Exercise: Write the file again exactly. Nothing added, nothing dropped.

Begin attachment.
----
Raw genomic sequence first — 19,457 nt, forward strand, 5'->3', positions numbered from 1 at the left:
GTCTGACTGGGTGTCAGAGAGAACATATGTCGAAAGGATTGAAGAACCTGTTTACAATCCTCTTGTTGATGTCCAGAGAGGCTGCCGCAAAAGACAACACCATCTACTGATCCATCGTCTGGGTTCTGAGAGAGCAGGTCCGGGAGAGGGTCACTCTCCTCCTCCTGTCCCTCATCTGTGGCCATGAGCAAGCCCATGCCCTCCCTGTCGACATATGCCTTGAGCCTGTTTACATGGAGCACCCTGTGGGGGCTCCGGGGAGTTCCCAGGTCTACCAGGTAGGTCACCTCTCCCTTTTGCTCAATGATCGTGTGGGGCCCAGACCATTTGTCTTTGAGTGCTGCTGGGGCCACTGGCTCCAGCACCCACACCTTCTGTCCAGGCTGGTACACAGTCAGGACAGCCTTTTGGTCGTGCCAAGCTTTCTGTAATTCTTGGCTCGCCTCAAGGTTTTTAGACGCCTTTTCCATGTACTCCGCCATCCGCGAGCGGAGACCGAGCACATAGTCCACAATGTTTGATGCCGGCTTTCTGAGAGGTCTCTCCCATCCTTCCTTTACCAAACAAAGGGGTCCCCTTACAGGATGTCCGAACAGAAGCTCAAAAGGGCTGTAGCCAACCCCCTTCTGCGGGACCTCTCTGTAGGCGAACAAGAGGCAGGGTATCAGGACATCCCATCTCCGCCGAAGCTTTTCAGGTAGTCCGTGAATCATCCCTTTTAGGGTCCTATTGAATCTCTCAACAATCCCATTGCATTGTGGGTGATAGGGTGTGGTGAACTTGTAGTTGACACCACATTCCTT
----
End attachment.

Raw genomic sequence first — 19,457 nt, forward strand, 5'->3', positions numbered from 1 at the left:
GTCTGACTGGGTGTCAGAGAGAACATATGTCGAAAGGATTGAAGAACCTGTTTACAATCCTCTTGTTGATGTCCAGAGAGGCTGCCGCAAAAGACAACACCATCTACTGATCCATCGTCTGGGTTCTGAGAGAGCAGGTCCGGGAGAGGGTCACTCTCCTCCTCCTGTCCCTCATCTGTGGCCATGAGCAAGCCCATGCCCTCCCTGTCGACATATGCCTTGAGCCTGTTTACATGGAGCACCCTGTGGGGGCTCCGGGGAGTTCCCAGGTCTACCAGGTAGGTCACCTCTCCCTTTTGCTCAATGATCGTGTGGGGCCCAGACCATTTGTCTTTGAGTGCTGCTGGGGCCACTGGCTCCAGCACCCACACCTTCTGTCCAGGCTGGTACACAGTCAGGACAGCCTTTTGGTCGTGCCAAGCTTTCTGTAATTCTTGGCTCGCCTCAAGGTTTTTAGACGCCTTTTCCATGTACTCCGCCATCCGCGAGCGGAGACCGAGCACATAGTCCACAATGTTTGATGCCGGCTTTCTGAGAGGTCTCTCCCATCCTTCCTTTACCAAACAAAGGGGTCCCCTTACAGGATGTCCGAACAGAAGCTCAAAAGGGCTGTAGCCAACCCCCTTCTGCGGGACCTCTCTGTAGGCGAACAAGAGGCAGGGTATCAGGACATCCCATCTCCGCCGAAGCTTTTCAGGTAGTCCGTGAATCATCCCTTTTAGGGTCCTATTGAATCTCTCAACAATCCCATTGCATTGTGGGTGATAGGGTGTGGTGAACTTGTAGTTGACACCACATTCCTT